Massachusetts Daily Collegian

A free and responsible press serving the UMass community since 1890

A free and responsible press serving the UMass community since 1890

Massachusetts Daily Collegian

A free and responsible press serving the UMass community since 1890

Massachusetts Daily Collegian

Thousands attend the 26th annual Extravaganja festival

This year’s Extravsganja attracted over 10,000 people to Three County Fair in Northampton to celebrate and enjoy marijuana. (Christina Yacono/Daily Collegian)

Over 10,000 people from the local community and neighboring states attended the 26th annual Extravaganja festival in the Three County Fairgrounds in Northampton on Saturday.

This is the second year the event has been held in Northampton due to Extravaganja’s growing popularity. The event is organized each year by the University of Massachusetts Cannabis Reform Coalition to celebrate and rally for cannabis legalization.

The event featured local musicians such as Llama Lasagne, Dead Collective and Humble Digs. Speakers on the main stage included John Dvorak, Dick Evans and other speakers.

There was also a small entertainment section which featured the UMass Juggling Troupe, the Liberated Waffles, the UMass Bellydance Club and magician Jeff Kempton.

While performances were held from noon until about 5:15 p.m., there were also plenty of vendors surrounding the area selling cannabis paraphernalia, artwork, jewelry, tapestries and soaps.

Additionally, there was a variety of different food vendors. Alongside the traditional food trucks and fair cuisine there were booths promoting CBD, or cannabidiol-infused products.

While there were many more stalls than at previous events, business wasn’t necessarily better for everyone. Herbal Glass vendor Herb Crehan said that he has gone to many marijuana events in Amherst and Boston over the years, but has found that this year’s sales were much lower.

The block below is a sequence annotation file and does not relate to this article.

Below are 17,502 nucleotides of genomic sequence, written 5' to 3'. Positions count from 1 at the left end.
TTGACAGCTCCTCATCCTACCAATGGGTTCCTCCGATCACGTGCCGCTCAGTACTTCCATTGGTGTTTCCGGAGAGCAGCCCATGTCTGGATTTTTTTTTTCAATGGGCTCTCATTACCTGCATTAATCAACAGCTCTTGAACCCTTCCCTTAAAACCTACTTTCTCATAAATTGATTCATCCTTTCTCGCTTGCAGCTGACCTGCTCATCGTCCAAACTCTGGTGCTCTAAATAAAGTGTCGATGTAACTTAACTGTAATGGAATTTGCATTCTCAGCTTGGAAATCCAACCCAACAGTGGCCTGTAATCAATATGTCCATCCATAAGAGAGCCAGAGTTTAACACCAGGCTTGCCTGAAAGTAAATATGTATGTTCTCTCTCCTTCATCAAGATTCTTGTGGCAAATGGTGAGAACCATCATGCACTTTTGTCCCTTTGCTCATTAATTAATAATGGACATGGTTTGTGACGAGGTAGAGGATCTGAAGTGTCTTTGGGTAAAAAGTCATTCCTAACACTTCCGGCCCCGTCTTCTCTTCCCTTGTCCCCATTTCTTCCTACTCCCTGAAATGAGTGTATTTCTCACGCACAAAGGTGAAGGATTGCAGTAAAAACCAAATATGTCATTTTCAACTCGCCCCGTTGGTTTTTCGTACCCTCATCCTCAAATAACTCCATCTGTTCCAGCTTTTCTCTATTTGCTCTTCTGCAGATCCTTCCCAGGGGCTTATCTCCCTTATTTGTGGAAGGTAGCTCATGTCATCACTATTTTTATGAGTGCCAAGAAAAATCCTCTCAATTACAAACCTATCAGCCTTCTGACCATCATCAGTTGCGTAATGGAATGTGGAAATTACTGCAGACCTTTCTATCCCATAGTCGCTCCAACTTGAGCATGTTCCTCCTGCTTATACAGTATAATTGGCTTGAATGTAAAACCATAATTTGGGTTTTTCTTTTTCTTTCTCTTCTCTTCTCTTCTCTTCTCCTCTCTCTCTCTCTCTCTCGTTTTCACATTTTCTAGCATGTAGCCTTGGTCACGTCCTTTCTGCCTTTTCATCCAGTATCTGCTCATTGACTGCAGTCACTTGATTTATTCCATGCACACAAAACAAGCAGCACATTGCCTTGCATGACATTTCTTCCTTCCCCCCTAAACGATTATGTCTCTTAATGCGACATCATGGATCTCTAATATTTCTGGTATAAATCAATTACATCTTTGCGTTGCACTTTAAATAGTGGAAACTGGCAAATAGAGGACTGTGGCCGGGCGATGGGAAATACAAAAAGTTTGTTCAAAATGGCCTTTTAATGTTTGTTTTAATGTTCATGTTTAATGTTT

“It’s usually the small pieces that generate the base [revenue], and then there’s some people or two who buy the bigger pieces, but this time there just didn’t seem to be a lot of buyers,” Crehan said.

The increasing popularity of the event has been a doubled edged sword for the organizers. The scale of the event now requires stricter safety regulations than in the past.

At the gates, security checked for weapons, alcohol and other drugs but allowed for cannabis products and paraphernalia. In contrast to last year, security also checked IDs as only those that were 18 and older were allowed to enter.

According to chief of staff for Northampton Mayor Lyn N. Simmon’s statement to Masslive, the Northampton Health Department imposed the age restriction because of its “public health concerns about significant exposure to second hand smoke by children and minors. The Ward 3 City Councilor also expressed concerns to the Mayor about minors attending the event.”

“We encourage people who are upset [with the age limit] to reach out to the Northampton and tell them why they’re upset about it and urge them not to have an age limit next year,” CRC member Claire Walsh, who studies biochemistry and molecular biology, said.

Springfield resident Derry Gibbs Jr. enjoyed the event.

“I really liked the vibe and the people and how mixed it was. I wasn’t expecting that,” Gibbs Jr. said.

Christina Yacono can be reached at [email protected].

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